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We are getting lots of questions and comments from the community so we have started this page to help by answering your questions.

Who is eligible for COVID-19 vaccinations right now?
Everyone 18 years and over can now book an appointment for a COVID-19 vaccine.  Booster (or vaccine number 3) can be given 3 months AFTER the second vaccine. You can book online  here and make sure you complete this form prior to coming in for your vaccination. You do not need a doctor’s referral.

Why should we get vaccinated for COVID-19?

Protect yourself and the community
Vaccination is the most effective way to protect against infectious diseases. Vaccines strengthen your immune system by training it to recognise and fight against specific viruses. When you get vaccinated, you are protecting yourself and helping to protect the whole community.

Help reduce COVID-19 in the community
COVID-19 can spread quickly and widely. It has resulted in the deaths of over 5 million people worldwide and over 3,000 deaths in Australia. When enough people in the community are vaccinated, it slows down the spread of disease.

Vaccination rates in Australia
Australian families demonstrate that we are a vaccination nation. Childhood immunisation rates reached record levels of 95.09 per cent for all 5-year-old children at December 2020. Reaching our vaccination target of 95 per cent supports herd immunity to slow down the spread of vaccine-preventable diseases. For other vaccines, when lots of people in the community are protected by immunisation, we rarely see the deadly diseases they prevent. This includes diseases such as diphtheria, measles and meningococcal disease. It is not yet known if we can eradicate COVID-19. The first step is to reduce the harm it causes and its spread in the community. High immunisation rates also protect vulnerable people in our community who cannot be vaccinated, such as very young children or people who are too sick. 

Reduce the health, social and economic impacts of the COVID-19 pandemic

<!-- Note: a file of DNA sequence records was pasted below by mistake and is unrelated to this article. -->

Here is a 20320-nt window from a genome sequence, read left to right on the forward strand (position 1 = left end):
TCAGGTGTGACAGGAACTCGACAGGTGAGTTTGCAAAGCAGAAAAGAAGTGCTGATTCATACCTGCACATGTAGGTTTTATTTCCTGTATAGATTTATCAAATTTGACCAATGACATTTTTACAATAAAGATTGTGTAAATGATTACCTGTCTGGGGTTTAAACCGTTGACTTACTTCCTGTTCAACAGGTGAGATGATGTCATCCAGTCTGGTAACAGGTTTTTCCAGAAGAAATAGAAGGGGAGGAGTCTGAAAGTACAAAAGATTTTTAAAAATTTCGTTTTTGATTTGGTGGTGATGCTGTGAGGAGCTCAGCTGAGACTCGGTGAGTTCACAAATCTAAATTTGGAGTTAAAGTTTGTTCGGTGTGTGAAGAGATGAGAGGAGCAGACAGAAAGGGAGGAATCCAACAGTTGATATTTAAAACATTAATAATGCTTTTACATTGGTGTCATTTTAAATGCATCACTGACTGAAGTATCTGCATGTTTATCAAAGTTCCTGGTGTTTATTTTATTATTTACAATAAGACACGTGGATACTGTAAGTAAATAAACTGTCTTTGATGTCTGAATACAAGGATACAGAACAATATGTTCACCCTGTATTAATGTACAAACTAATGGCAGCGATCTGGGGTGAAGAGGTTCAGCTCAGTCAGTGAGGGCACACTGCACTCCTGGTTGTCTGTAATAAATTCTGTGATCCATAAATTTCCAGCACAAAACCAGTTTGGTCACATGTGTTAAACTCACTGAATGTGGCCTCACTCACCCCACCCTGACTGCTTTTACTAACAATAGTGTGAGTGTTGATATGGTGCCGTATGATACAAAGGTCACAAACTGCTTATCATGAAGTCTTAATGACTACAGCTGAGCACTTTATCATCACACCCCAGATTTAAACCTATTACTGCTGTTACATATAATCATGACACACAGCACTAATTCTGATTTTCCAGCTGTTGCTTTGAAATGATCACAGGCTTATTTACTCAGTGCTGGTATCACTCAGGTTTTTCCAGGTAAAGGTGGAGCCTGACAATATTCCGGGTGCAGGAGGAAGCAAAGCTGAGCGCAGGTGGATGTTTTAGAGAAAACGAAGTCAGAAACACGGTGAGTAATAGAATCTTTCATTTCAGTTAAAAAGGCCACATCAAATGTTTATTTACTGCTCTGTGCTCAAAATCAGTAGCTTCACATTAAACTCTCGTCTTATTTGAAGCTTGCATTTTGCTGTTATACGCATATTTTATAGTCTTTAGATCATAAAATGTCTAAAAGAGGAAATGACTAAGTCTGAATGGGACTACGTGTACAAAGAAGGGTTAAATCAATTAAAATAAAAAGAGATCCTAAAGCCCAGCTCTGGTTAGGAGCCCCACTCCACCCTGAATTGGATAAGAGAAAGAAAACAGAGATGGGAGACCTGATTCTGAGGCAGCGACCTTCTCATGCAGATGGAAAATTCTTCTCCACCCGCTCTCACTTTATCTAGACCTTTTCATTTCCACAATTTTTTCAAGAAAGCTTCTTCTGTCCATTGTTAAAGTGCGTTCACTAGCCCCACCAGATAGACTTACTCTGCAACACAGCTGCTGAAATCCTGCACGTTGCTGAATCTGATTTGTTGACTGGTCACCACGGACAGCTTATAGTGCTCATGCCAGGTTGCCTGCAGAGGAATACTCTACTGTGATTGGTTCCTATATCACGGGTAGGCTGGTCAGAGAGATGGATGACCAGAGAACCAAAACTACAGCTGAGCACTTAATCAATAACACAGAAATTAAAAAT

Higher vaccination rates make outbreaks much less likely. It also reduces the need for preventive measures, such as border closures and travel restrictions. This will reduce the health, social and economic impacts of the COVID-19 pandemic. It will help save lives and livelihoods.

What if I have a reaction to the vaccine?
You may experience minor side effects following vaccination. Most side effects last no more than a couple of days and you will recover without any problems.

Common reactions to vaccination include:

Some people will experience more significant flu-like symptoms from the vaccine compared to other common vaccinations, and may need time away from normal activities. For the Pfizer (COMIRNATY) vaccine, these symptoms are more common after the second dose. For the AstraZeneca vaccine, these symptoms are more common after the first dose.

Serious reactions such as allergic reactions are extremely rare. They usually occur within 15 minutes of receiving a vaccine. After you receive your vaccine, you should wait this amount of time before you leave to ensure your safety in case a reaction occurs.

Use the COVID-19 vaccine side effects symptom checker if you have concerns about any symptoms after your vaccine. The checker is also available through the National Coronavirus Helpline, 1800 020 080, 24 hours a day.

The COVID-19 vaccine side effects symptom checker is not a substitute for professional medical advice, diagnosis, or treatment. Always consult a medical professional for serious symptoms or emergencies. For specific advice about side effects from different doses of vaccines, ask your doctor or health care professional.